DeMISTIfying Infosec: Access Control

By Katherine Teitler

Access Control

Access control is the assignment of permissions to systems and network resources. Based on the entitlements created, access control is how a subject (person or entity) communicates and interacts with objects (networks, applications, programs, files, databases, etc.).

Access controls can be physical, such as a key card or door key, or digital, such as permissions to a database or system file, or a combination of both (like a Disney Magic Band). Access controls require an administrator to set a policy and permission levels for each object and subject, and dictate how or if a subject can retrieve, read, create, edit, move, delete, etc. defined objects.

Access control enables authorization (“allow/deny” and provides execution rules for functionality upon “allow”), authentication (validates credentials), identification (unique identifier), and approvals. For the appropriate entry, access controls relies on access control lists (ACLs) in combination with passwords, PINs, or keys.

There are three main types of access controls:

  • Role-based access control (RBAC): These are based on the user’s role and responsibility within the organization. RBAC is also known and “non-discretionary” (see below) because the user inherits privileges to objects based on his or her role within the organization instead of privileges based on the owner’s determination. Some features of RBAC, according to OWASP, include:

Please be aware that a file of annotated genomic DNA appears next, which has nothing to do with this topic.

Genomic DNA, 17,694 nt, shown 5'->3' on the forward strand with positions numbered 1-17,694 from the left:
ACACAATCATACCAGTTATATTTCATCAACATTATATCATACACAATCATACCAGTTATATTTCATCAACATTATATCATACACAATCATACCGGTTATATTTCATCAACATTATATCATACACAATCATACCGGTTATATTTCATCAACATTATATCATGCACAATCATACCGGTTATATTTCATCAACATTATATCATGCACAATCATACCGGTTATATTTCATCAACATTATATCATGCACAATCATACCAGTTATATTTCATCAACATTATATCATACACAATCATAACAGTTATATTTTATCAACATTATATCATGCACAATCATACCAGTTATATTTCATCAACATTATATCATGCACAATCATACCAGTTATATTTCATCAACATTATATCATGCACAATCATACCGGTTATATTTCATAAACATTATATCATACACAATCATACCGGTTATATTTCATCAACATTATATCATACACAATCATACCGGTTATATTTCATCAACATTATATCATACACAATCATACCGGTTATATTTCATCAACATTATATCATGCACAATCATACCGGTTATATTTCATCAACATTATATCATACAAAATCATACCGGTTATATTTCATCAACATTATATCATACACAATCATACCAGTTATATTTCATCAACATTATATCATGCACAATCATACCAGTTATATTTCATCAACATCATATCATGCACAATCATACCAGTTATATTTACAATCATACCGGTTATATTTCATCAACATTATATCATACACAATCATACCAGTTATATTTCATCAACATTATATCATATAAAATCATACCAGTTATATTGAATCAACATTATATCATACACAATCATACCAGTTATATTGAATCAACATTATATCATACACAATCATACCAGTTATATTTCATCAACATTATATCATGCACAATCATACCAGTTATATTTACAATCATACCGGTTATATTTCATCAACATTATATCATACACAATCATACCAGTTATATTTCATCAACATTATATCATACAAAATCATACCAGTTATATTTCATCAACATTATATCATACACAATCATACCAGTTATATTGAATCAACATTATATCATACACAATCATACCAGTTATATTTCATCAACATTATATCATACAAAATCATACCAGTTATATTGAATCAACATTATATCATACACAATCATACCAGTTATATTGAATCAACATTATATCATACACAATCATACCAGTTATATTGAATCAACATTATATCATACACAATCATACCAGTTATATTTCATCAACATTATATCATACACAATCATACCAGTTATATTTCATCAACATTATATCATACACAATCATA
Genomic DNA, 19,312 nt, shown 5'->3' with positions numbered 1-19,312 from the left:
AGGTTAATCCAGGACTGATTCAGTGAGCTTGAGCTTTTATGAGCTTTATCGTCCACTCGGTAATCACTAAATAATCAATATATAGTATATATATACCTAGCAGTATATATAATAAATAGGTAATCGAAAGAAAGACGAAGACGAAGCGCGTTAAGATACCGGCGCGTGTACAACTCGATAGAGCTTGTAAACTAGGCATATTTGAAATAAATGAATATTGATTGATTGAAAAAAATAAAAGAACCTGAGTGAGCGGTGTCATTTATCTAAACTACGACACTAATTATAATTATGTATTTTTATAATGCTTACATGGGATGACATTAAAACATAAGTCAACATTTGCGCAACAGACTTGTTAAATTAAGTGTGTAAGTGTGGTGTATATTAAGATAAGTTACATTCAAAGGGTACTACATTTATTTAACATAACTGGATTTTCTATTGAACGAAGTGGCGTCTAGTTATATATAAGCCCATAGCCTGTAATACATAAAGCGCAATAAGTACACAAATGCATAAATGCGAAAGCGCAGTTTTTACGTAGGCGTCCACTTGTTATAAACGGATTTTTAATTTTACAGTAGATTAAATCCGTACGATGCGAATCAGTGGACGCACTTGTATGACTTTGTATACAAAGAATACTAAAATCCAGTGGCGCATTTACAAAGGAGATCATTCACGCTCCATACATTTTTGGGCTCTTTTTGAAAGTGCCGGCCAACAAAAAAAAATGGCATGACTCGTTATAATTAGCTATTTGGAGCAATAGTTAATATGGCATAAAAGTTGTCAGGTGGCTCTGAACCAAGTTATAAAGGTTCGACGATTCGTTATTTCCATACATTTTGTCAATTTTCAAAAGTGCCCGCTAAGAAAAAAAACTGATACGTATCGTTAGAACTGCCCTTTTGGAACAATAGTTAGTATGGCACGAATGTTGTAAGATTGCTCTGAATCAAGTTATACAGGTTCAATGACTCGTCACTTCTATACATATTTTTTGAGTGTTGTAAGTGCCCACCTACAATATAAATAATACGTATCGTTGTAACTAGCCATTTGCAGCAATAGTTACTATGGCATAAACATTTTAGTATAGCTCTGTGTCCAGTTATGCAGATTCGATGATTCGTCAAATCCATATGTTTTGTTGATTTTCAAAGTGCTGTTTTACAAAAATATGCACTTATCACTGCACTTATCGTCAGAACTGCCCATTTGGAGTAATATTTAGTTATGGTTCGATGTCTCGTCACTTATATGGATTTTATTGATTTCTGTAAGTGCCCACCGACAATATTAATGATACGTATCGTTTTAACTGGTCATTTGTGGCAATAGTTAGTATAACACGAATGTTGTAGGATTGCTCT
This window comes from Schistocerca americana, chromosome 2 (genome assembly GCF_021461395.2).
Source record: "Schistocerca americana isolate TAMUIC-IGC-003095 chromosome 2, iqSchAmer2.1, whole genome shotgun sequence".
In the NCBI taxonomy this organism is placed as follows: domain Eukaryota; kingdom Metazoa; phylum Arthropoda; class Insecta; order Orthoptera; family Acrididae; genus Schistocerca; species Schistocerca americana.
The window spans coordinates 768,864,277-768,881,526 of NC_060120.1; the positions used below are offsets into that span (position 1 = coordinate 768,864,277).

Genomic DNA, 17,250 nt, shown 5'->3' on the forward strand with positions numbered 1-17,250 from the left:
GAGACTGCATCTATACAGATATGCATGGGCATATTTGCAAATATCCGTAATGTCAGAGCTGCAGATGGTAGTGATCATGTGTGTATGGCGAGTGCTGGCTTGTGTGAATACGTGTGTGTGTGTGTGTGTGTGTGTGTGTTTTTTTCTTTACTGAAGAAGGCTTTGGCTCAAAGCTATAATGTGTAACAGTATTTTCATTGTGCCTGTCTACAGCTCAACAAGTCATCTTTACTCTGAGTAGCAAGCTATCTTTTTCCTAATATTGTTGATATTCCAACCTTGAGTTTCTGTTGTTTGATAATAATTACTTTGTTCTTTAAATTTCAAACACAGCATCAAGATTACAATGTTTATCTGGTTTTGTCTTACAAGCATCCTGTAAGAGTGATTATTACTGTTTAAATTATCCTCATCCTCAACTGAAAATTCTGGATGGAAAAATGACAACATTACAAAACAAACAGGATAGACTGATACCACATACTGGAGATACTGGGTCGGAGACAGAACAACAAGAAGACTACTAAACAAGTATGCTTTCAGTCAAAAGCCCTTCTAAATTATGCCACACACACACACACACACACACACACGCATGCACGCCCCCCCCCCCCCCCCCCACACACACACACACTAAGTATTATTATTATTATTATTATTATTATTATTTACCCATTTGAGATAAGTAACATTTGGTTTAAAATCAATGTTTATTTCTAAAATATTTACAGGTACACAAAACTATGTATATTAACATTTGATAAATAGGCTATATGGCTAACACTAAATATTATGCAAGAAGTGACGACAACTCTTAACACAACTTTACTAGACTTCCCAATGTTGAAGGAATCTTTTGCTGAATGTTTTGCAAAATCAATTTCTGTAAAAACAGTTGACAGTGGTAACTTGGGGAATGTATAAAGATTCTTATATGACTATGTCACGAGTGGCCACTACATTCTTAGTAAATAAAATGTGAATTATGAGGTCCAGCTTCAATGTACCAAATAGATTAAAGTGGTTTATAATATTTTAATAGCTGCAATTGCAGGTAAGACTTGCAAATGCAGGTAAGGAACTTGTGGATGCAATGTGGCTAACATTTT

• Easy to use
    • Easy to administer
    • Role descriptions are built into most organizational structures
    • Aligns with security principles like segregation of duties and the principle of least privilege

      Some issues with RBAC to consider:

    • Timely and accurate documentation by admin is necessary
    • Multi-tenancy is challenging
    • Scope creep is common
    • Does not support data-based access control
  • Discretionary access control (DAC): Access to objects is granted at the owner’s discretion using ACLs. Some features of DAC include:
    • Easy to us
    • Easy to administer
    • Aligns with least privilege
    • Object owner regulates access

Some issues with DAC to consider:

    • Timely and accurate documentation is necessary
    • Scope creep is common
    • Does not support data-based access control

  • Mandatory access control (MAC): The operating system makes the determination on whether or not to grant access. In MAC, the subject and object are classified and assigned a label; the assigned label is the determining factor for access. Some features of MAC include:
    • Access to an object is based on sensitivity
    • Access is based on “need-to-know,” and therefore scope creep is more easily managed

Some issues with MAC to consider:

    • Only an administrator may grant access
    • Difficult and expensive to implement
    • Not agile

The three reigning principles of effective access control are:

  • Principle of least privilege
  • Separation of duties
  • “Need to know” 

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